SSH-ADD(1) BSD General Commands Manual SSH-ADD(1)
ssh-add -- adds private key identities to the authentication agent
ssh-add [-cDdkLlXxKA] [-t life] [file ...]
ssh-add -s pkcs11
ssh-add -e pkcs11
ssh-add adds private key identities to the authentication agent, ssh-agent(1). When run without arguments, it adds the files ~/.ssh/id_rsa,
~/.ssh/id_dsa, ~/.ssh/id_ecdsa and ~/.ssh/identity. After loading a private key, ssh-add will try to load corresponding certificate informa-
tion from the filename obtained by appending -cert.pub to the name of the private key file. Alternative file names can be given on the com-
If any file requires a passphrase, ssh-add asks for the passphrase from the user. The passphrase is read from the user's tty. ssh-add
retries the last passphrase if multiple identity files are given.
The authentication agent must be running and the SSH_AUTH_SOCK environment variable must contain the name of its socket for ssh-add to work.
The options are as follows:
-c Indicates that added identities should be subject to confirmation before being used for authentication. Confirmation is performed by
the SSH_ASKPASS program mentioned below. Successful confirmation is signaled by a zero exit status from the SSH_ASKPASS program,
rather than text entered into the requester.
-D Deletes all identities from the agent.
-d Instead of adding identities, removes identities from the agent. If ssh-add has been run without arguments, the keys for the default
identities and their corresponding certificates will be removed. Otherwise, the argument list will be interpreted as a list of paths
to public key files to specify keys and certificates to be removed from the agent. If no public key is found at a given path,
ssh-add will append .pub and retry.
Remove keys provided by the PKCS#11 shared library pkcs11.
-k When loading keys into or deleting keys from the agent, process plain private keys only and skip certificates.
-L Lists public key parameters of all identities currently represented by the agent.
-l Lists fingerprints of all identities currently represented by the agent.
Add keys provided by the PKCS#11 shared library pkcs11.
Set a maximum lifetime when adding identities to an agent. The lifetime may be specified in seconds or in a time format specified in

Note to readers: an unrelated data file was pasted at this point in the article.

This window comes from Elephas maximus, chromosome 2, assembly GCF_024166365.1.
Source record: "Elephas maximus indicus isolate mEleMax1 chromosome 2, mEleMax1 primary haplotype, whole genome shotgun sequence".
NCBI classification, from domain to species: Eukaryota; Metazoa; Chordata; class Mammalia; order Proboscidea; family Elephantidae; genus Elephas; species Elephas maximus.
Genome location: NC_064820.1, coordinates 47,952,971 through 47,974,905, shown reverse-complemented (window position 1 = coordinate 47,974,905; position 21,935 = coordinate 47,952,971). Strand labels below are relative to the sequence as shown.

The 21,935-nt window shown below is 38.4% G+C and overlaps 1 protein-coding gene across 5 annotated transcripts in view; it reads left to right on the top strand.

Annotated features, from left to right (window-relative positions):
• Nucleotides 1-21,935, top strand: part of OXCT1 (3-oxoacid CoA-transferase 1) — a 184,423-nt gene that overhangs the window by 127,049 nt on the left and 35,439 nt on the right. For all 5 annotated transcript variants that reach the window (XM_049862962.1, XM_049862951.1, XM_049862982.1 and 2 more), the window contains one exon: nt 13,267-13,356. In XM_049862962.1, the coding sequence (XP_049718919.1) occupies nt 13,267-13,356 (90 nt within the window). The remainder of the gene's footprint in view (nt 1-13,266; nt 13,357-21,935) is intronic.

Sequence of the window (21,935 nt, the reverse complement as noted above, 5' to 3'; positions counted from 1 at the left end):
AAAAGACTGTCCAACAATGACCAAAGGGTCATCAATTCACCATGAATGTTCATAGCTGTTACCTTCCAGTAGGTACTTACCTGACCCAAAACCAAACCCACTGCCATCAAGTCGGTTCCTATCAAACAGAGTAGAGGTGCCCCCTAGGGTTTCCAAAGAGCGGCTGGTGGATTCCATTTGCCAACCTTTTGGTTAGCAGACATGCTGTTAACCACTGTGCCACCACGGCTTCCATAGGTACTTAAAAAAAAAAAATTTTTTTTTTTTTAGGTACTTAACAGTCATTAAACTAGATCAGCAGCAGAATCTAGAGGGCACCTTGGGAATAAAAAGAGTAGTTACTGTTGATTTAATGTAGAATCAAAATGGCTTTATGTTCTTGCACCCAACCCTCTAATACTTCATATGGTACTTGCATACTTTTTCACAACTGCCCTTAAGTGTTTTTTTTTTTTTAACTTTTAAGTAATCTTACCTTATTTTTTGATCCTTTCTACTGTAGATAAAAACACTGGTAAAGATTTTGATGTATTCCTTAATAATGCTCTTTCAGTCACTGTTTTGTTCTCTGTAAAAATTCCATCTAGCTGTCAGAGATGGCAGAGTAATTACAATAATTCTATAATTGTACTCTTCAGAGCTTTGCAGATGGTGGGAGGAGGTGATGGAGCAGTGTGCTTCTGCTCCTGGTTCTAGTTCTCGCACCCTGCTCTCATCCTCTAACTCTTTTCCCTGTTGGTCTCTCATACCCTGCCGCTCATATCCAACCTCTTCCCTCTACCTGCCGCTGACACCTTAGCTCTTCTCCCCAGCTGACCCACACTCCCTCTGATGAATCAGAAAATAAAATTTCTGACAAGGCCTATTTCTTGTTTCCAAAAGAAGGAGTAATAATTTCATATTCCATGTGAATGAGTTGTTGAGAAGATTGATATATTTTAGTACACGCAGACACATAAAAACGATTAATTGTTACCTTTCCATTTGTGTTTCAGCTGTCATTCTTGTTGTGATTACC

-X Unlock the agent.
-x Lock the agent with a password.
-K When adding identities, each passphrase will also be stored in your keychain. When removing identities with -d, each passphrase will
be removed from your keychain.
-A Add identities to the agent using any passphrases stored in your keychain.
DISPLAY and SSH_ASKPASS
If ssh-add needs a passphrase, it will read the passphrase from the current terminal if it was run from a terminal. If ssh-add does
not have a terminal associated with it but DISPLAY and SSH_ASKPASS are set, it will execute the program specified by SSH_ASKPASS and
open an X11 window to read the passphrase. This is particularly useful when calling ssh-add from a .xsession or related script.
(Note that on some machines it may be necessary to redirect the input from /dev/null to make this work.)
Identifies the path of a UNIX-domain socket used to communicate with the agent.
Contains the protocol version 1 RSA authentication identity of the user.
Contains the protocol version 2 DSA authentication identity of the user.
Contains the protocol version 2 ECDSA authentication identity of the user.
Contains the protocol version 2 RSA authentication identity of the user.
Identity files should not be readable by anyone but the user. Note that ssh-add ignores identity files if they are accessible by others.
Exit status is 0 on success, 1 if the specified command fails, and 2 if ssh-add is unable to contact the authentication agent.
ssh(1), ssh-agent(1), ssh-keygen(1), sshd(8)
OpenSSH is a derivative of the original and free ssh 1.2.12 release by Tatu Ylonen. Aaron Campbell, Bob Beck, Markus Friedl, Niels Provos,
Theo de Raadt and Dug Song removed many bugs, re-added newer features and created OpenSSH. Markus Friedl contributed the support for SSH
protocol versions 1.5 and 2.0.
December 3, 2012 BSD